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Trade, Migration and Regional Income Differences: Evidence from China

Author

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  • Xiaodong Zhu

    (University of Toronto)

  • Trevor Tombe

    (University of Calgary)

Abstract

International trade is closely related to within-country trade and migration. To study these interrelationships, we develop a novel general equilibrium model of internal and external trade with migration, featuring both trade and migration frictions. We estimate these frictions using unique data on China's trade and migration; the costs are high, but declined after 2000. We quantify the consequences of lower trade costs (international and internal) and migration costs on welfare, internal migration, and regional income differences. External trade liberalization increases China's trade, but only modestly increases welfare while increasing regional income differences. Internal trade liberalization has large welfare gains and reduces regional income differences. Migration cost reductions dramatically increase migration and lower regional income differences but -- surprisingly -- only modestly increase trade and aggregate welfare, mainly because the migration costs remain very high. In a counterfactual exercise in which we lower the migration costs in China to the levels similar to those in the US, we find very large increases in both trade and aggregate welfare. Our results suggest internal reforms dominate external trade liberalization as a source of aggregate welfare gains and improvements in regional income inequality.

Suggested Citation

  • Xiaodong Zhu & Trevor Tombe, 2015. "Trade, Migration and Regional Income Differences: Evidence from China," 2015 Meeting Papers 1534, Society for Economic Dynamics.
  • Handle: RePEc:red:sed015:1534
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    References listed on IDEAS

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    1. Lorenzo Caliendo & Fernando Parro & Esteban Rossi-Hansberg & Pierre-Daniel Sarte, 2018. "The Impact of Regional and Sectoral Productivity Changes on the U.S. Economy," Review of Economic Studies, Oxford University Press, vol. 85(4), pages 2042-2096.
    2. Lin, Justin Y & Wang, Gewei & Zhao, Yaohui, 2004. "Regional Inequality and Labor Transfers in China," Economic Development and Cultural Change, University of Chicago Press, vol. 52(3), pages 587-603, April.
    3. Dennis Novy, 2013. "Gravity Redux: Measuring International Trade Costs With Panel Data," Economic Inquiry, Western Economic Association International, vol. 51(1), pages 101-121, January.
    4. Fernando Parro, 2013. "Capital-Skill Complementarity and the Skill Premium in a Quantitative Model of Trade," American Economic Journal: Macroeconomics, American Economic Association, vol. 5(2), pages 72-117, April.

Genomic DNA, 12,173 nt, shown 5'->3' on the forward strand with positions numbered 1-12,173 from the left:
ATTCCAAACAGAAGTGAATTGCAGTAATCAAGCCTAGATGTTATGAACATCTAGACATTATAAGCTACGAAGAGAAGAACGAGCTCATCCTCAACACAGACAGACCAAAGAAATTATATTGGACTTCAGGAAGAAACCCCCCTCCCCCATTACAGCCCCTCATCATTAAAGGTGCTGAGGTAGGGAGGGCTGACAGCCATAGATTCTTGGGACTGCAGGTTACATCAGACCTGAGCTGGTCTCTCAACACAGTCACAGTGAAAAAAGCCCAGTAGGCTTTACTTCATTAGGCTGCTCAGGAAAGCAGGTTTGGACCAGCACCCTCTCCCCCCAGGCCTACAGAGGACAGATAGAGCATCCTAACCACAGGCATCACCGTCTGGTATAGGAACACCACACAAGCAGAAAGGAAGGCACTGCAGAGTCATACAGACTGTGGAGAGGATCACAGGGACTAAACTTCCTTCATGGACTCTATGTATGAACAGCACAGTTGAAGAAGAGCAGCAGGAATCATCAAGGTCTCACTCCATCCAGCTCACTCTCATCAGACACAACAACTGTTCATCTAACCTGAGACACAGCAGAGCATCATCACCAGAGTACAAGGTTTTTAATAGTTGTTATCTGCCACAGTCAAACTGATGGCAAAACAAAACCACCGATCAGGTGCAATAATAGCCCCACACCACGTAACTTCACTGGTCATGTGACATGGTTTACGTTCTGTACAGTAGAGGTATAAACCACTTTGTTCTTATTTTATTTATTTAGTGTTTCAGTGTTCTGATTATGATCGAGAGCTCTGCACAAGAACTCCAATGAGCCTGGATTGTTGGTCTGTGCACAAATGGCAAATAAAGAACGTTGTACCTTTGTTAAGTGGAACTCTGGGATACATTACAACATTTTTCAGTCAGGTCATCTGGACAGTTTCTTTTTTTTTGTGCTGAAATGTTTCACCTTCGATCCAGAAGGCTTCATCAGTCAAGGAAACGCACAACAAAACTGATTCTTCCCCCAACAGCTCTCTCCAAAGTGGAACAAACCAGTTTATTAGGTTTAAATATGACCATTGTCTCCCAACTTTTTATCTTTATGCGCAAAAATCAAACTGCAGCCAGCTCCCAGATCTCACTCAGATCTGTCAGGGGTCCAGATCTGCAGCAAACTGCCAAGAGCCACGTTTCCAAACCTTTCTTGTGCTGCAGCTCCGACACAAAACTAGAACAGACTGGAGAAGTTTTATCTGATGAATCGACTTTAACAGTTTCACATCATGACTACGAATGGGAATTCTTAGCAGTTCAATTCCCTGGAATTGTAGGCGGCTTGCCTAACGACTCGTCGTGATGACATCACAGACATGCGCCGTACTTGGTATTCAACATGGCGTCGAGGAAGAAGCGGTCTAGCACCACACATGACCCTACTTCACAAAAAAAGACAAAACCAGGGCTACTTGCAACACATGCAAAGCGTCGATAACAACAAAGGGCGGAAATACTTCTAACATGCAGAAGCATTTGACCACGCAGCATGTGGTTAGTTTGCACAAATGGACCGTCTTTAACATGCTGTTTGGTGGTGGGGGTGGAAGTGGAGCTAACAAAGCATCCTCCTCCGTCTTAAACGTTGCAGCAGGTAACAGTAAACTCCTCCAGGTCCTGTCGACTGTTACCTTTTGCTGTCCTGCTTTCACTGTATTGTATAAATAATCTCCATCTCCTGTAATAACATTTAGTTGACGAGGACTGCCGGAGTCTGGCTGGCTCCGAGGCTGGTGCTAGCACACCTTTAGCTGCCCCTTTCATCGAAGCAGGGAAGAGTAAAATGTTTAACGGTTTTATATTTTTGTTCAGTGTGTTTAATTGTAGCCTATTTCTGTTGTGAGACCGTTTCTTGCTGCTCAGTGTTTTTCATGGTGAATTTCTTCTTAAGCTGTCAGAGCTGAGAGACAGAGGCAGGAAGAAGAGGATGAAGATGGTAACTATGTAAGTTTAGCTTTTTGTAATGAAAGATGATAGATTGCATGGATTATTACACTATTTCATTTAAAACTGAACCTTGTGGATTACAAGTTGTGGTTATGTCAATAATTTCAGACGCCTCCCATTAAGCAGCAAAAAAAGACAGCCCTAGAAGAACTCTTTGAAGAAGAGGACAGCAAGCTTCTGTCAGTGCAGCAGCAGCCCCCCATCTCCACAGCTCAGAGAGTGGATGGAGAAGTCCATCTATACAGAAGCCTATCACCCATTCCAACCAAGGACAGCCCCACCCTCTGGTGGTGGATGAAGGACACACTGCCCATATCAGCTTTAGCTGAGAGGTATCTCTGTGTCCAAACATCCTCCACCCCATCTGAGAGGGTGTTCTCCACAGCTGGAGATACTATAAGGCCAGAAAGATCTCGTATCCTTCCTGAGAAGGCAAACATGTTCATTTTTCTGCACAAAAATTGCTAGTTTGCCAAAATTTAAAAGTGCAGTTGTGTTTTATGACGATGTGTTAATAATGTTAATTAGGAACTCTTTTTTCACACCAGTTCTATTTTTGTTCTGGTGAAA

5. Aguayo-Téllez, Ernesto & Muendler, Marc-Andreas & Poole, Jennifer P., 2010. "Globalization and Formal Sector Migration in Brazil," World Development, Elsevier, vol. 38(6), pages 840-856, June.
    6. repec:aea:aecrev:v:108:y:2018:i:7:p:1899-1941 is not listed on IDEAS
    7. Miroudot, Sébastien & Sauvage, Jehan & Shepherd, Ben, 2012. "Trade costs and productivity in services sectors," Economics Letters, Elsevier, vol. 114(1), pages 36-38.
    8. Guido Matias Cortes & Giovanni Gallipoli, 2014. "The Costs of Occupational Mobility: An Aggregate Analysis," Working Papers 2014-015, Human Capital and Economic Opportunity Working Group.
    9. Brian McCaig & Nina Pavcnik, 2018. "Export Markets and Labor Allocation in a Low-Income Country," American Economic Review, American Economic Association, vol. 108(7), pages 1899-1941, July.
    10. Pablo Fajgelbaum & A. Kerem Cosar, 2013. "Internal Geography, International Trade, and Regional Outcomes," 2013 Meeting Papers 63, Society for Economic Dynamics.
    11. Ejaz Ghani & Arti Grover Goswami & William R. Kerr, 2016. "Highway to Success: The Impact of the Golden Quadrilateral Project for the Location and Performance of Indian Manufacturing," Economic Journal, Royal Economic Society, vol. 126(591), pages 317-357, March.
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    Cited by:

    1. Pei-Ju Liao & Ping Wang & Yin-Chi Wang & Chong Kee Yip, 2017. "Educational Choice, Rural-urban Migration and Economic Development," NBER Working Papers 23939, National Bureau of Economic Research, Inc.
    2. Maximiliano Dvorkin & Fernando Parro & Lorenzo Caliendo, 2015. "The Impact of Trade on Labor Market Dynamics," 2015 Meeting Papers 1532, Society for Economic Dynamics.
    3. repec:eee:inecon:v:114:y:2018:i:c:p:346-361 is not listed on IDEAS
    4. Caliendo, Lorenzo & Dvorkin, Maximiliano & Parro, Fernando, 2015. "Trade and Labor Market Dynamics: General Equilibrium Analysis of the China Trade Shock," Working Papers 2015-9, Federal Reserve Bank of St. Louis, revised 25 Jul 2017.

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